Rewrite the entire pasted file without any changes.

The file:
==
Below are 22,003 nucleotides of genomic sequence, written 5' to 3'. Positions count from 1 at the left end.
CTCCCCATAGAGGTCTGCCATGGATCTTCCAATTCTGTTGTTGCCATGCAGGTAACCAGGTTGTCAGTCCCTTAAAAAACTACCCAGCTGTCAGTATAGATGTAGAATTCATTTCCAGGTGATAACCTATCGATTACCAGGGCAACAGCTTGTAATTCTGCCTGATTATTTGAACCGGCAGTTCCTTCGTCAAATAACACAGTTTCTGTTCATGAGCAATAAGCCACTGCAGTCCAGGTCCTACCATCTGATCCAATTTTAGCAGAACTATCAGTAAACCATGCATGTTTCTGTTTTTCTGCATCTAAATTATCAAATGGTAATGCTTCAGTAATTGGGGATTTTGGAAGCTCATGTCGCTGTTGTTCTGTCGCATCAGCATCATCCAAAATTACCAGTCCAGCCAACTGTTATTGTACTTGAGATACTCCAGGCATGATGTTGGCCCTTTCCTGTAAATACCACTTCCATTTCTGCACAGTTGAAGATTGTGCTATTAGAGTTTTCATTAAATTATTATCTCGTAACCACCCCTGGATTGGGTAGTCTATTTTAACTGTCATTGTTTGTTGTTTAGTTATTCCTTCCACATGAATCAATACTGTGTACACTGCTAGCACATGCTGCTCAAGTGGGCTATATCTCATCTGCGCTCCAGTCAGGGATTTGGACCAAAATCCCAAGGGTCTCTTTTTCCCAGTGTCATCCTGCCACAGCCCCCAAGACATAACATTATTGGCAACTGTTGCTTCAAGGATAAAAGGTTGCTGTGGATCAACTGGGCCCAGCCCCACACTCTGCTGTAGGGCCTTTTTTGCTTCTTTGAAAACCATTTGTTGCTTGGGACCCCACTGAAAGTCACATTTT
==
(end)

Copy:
Below are 22,003 nucleotides of genomic sequence, written 5' to 3'. Positions count from 1 at the left end.
CTCCCCATAGAGGTCTGCCATGGATCTTCCAATTCTGTTGTTGCCATGCAGGTAACCAGGTTGTCAGTCCCTTAAAAAACTACCCAGCTGTCAGTATAGATGTAGAATTCATTTCCAGGTGATAACCTATCGATTACCAGGGCAACAGCTTGTAATTCTGCCTGATTATTTGAACCGGCAGTTCCTTCGTCAAATAACACAGTTTCTGTTCATGAGCAATAAGCCACTGCAGTCCAGGTCCTACCATCTGATCCAATTTTAGCAGAACTATCAGTAAACCATGCATGTTTCTGTTTTTCTGCATCTAAATTATCAAATGGTAATGCTTCAGTAATTGGGGATTTTGGAAGCTCATGTCGCTGTTGTTCTGTCGCATCAGCATCATCCAAAATTACCAGTCCAGCCAACTGTTATTGTACTTGAGATACTCCAGGCATGATGTTGGCCCTTTCCTGTAAATACCACTTCCATTTCTGCACAGTTGAAGATTGTGCTATTAGAGTTTTCATTAAATTATTATCTCGTAACCACCCCTGGATTGGGTAGTCTATTTTAACTGTCATTGTTTGTTGTTTAGTTATTCCTTCCACATGAATCAATACTGTGTACACTGCTAGCACATGCTGCTCAAGTGGGCTATATCTCATCTGCGCTCCAGTCAGGGATTTGGACCAAAATCCCAAGGGTCTCTTTTTCCCAGTGTCATCCTGCCACAGCCCCCAAGACATAACATTATTGGCAACTGTTGCTTCAAGGATAAAAGGTTGCTGTGGATCAACTGGGCCCAGCCCCACACTCTGCTGTAGGGCCTTTTTTGCTTCTTTGAAAACCATTTGTTGCTTGGGACCCCACTGAAAGTCACATTTT